Tuning the Hyundai Epsilon Tuning Tips

"Comprehensive guide to tuning the Hyundai Epsilon engine!"

The Hyundai Epsilon are popular engines and with the best modified upgrades like a remap, turbo upgrades and camshafts you will noticeably maximize your driving enjoyment.

In this article we review and look at Epsilon tuning and outline the ultimate upgrades.

When talking about the best and most optimal modifications for your Epsilon engine, we are going to focus on the ones that give the best power gain for you spend.

The cam profile plays a big part in the engines power output so cam upgrades make quite a large difference. The intake and exhaust durations will alter depending on the chosen cam profile, so large bhp gains are on offer for cam upgrades.

NB: Fast road cams commonly push up the torque through the rev band, you may sacrifice a little low end power but the higher rpm power will improve.

Race cams, push up the higher rpm power band but as a result the car will not idle smoothly and low end power nearly always suffers.

In a car used daily must carefully try to match your power band to your preferences.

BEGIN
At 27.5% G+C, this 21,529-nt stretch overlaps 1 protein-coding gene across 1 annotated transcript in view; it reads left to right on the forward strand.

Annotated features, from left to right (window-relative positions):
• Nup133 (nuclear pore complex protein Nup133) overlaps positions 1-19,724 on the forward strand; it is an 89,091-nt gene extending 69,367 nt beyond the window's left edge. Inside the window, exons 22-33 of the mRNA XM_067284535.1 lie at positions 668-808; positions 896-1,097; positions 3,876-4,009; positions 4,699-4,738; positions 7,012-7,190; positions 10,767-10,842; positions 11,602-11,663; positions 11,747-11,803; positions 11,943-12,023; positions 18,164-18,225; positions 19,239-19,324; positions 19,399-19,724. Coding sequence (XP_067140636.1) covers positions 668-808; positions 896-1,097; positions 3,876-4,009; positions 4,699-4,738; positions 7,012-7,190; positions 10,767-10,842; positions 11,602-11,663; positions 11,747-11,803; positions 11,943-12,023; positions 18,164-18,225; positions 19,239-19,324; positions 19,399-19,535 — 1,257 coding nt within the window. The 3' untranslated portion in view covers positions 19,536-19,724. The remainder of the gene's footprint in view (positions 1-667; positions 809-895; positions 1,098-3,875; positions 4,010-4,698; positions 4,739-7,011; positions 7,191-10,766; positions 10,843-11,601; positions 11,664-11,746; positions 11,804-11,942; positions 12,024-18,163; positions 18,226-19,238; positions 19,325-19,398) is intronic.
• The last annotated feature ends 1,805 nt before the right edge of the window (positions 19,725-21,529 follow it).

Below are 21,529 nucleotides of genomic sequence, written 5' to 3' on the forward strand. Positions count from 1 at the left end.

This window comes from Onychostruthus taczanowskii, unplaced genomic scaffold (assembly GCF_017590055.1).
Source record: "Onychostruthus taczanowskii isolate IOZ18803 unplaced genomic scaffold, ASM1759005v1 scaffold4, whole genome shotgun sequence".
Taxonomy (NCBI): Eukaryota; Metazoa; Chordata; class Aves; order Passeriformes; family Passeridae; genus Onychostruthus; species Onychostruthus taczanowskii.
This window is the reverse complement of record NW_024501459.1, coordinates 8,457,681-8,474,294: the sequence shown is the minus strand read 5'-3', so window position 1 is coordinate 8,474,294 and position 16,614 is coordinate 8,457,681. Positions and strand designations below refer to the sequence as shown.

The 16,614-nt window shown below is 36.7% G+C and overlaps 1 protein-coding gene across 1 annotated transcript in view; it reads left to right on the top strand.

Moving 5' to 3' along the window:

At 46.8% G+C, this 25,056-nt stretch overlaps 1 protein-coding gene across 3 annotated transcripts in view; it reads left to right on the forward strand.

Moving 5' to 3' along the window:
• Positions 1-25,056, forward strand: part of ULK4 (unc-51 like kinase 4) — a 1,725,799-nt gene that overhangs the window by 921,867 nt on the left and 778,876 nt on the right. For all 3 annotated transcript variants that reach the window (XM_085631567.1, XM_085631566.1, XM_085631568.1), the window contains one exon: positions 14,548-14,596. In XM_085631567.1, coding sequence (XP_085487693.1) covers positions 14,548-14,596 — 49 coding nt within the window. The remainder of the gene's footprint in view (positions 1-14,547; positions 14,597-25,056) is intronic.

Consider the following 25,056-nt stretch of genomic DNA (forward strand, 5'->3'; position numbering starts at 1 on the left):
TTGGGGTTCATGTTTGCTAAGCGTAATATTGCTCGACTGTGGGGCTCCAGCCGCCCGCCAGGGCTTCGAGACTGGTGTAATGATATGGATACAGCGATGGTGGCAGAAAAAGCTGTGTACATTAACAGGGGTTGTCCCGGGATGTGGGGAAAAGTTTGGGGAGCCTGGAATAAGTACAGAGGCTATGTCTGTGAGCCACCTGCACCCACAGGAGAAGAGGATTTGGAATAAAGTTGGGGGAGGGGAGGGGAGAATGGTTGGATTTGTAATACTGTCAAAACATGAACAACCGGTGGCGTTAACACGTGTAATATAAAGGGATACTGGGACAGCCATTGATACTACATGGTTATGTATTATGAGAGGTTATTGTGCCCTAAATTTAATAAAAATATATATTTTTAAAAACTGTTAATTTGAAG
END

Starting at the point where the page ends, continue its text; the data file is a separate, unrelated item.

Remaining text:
I'd be shocked if you find a Epsilon Motorsport and race cam is a pleasure to live with when on the daily commute.

Each engine responds better to more or less aggressive camshaft durations so set your engine up on a rolling road.

The engine timing and injectors and fuel pump also will say much on the power gains you'll make.

Longer valve durations can alter the power band and on most engines the exhaust and intake durations do not need to match, although most cams and tuners use matched pairs there are some advantages to extending the intake or exhaust durations.

Stage 1 mods: Remaps/piggy back ECU, Fast road camshaft, Panel air filters, Sports exhaust manifold, Drilled & smoothed airbox, Intake headers.

Stage 2 mods: Sports catalyst & performance exhaust, Fast road cam, induction kit, high flow fuel injectors, Ported and polished head, fuel pump upgrades.

Stage 3 mods: Adding or Upgrading forced induction (turbo/supercharger), Internal engine upgrades (head flowing porting/bigger valves), Crank and Piston upgrades to alter compression, Twin charging conversions, Competition cam, Engine balancing & blueprinting.

The Epsilon power trains respond well to upgrades and thankfully there are increasing numbers of mods and tuning parts about.